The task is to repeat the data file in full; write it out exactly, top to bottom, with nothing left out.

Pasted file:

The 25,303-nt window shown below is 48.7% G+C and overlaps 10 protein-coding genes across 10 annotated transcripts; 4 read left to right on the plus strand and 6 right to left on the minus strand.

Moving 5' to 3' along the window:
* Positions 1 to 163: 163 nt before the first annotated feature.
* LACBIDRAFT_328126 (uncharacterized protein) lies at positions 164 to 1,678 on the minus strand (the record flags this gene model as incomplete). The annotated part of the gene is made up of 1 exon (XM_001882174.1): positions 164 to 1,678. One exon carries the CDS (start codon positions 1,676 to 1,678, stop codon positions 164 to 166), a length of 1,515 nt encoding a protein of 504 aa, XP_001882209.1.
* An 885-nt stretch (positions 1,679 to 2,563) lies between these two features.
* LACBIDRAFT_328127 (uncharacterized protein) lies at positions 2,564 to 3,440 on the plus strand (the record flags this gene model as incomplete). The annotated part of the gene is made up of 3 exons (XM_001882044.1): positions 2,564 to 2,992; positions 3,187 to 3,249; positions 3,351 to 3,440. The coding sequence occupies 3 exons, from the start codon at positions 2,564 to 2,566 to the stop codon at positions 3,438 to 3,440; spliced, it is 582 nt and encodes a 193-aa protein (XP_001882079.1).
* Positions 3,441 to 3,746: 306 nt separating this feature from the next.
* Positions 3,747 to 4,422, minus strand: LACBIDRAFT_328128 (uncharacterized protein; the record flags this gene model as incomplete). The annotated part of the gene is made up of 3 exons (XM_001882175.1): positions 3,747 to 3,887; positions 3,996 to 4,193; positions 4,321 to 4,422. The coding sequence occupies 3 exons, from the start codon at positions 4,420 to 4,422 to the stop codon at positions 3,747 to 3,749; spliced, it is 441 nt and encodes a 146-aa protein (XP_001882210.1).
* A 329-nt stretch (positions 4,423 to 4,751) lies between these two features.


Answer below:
The 25,303-nt window shown below is 48.7% G+C and overlaps 10 protein-coding genes across 10 annotated transcripts; 4 read left to right on the plus strand and 6 right to left on the minus strand.

Moving 5' to 3' along the window:
* Positions 1 to 163: 163 nt before the first annotated feature.
* LACBIDRAFT_328126 (uncharacterized protein) lies at positions 164 to 1,678 on the minus strand (the record flags this gene model as incomplete). The annotated part of the gene is made up of 1 exon (XM_001882174.1): positions 164 to 1,678. One exon carries the CDS (start codon positions 1,676 to 1,678, stop codon positions 164 to 166), a length of 1,515 nt encoding a protein of 504 aa, XP_001882209.1.
* An 885-nt stretch (positions 1,679 to 2,563) lies between these two features.
* LACBIDRAFT_328127 (uncharacterized protein) lies at positions 2,564 to 3,440 on the plus strand (the record flags this gene model as incomplete). The annotated part of the gene is made up of 3 exons (XM_001882044.1): positions 2,564 to 2,992; positions 3,187 to 3,249; positions 3,351 to 3,440. The coding sequence occupies 3 exons, from the start codon at positions 2,564 to 2,566 to the stop codon at positions 3,438 to 3,440; spliced, it is 582 nt and encodes a 193-aa protein (XP_001882079.1).
* Positions 3,441 to 3,746: 306 nt separating this feature from the next.
* Positions 3,747 to 4,422, minus strand: LACBIDRAFT_328128 (uncharacterized protein; the record flags this gene model as incomplete). The annotated part of the gene is made up of 3 exons (XM_001882175.1): positions 3,747 to 3,887; positions 3,996 to 4,193; positions 4,321 to 4,422. The coding sequence occupies 3 exons, from the start codon at positions 4,420 to 4,422 to the stop codon at positions 3,747 to 3,749; spliced, it is 441 nt and encodes a 146-aa protein (XP_001882210.1).
* A 329-nt stretch (positions 4,423 to 4,751) lies between these two features.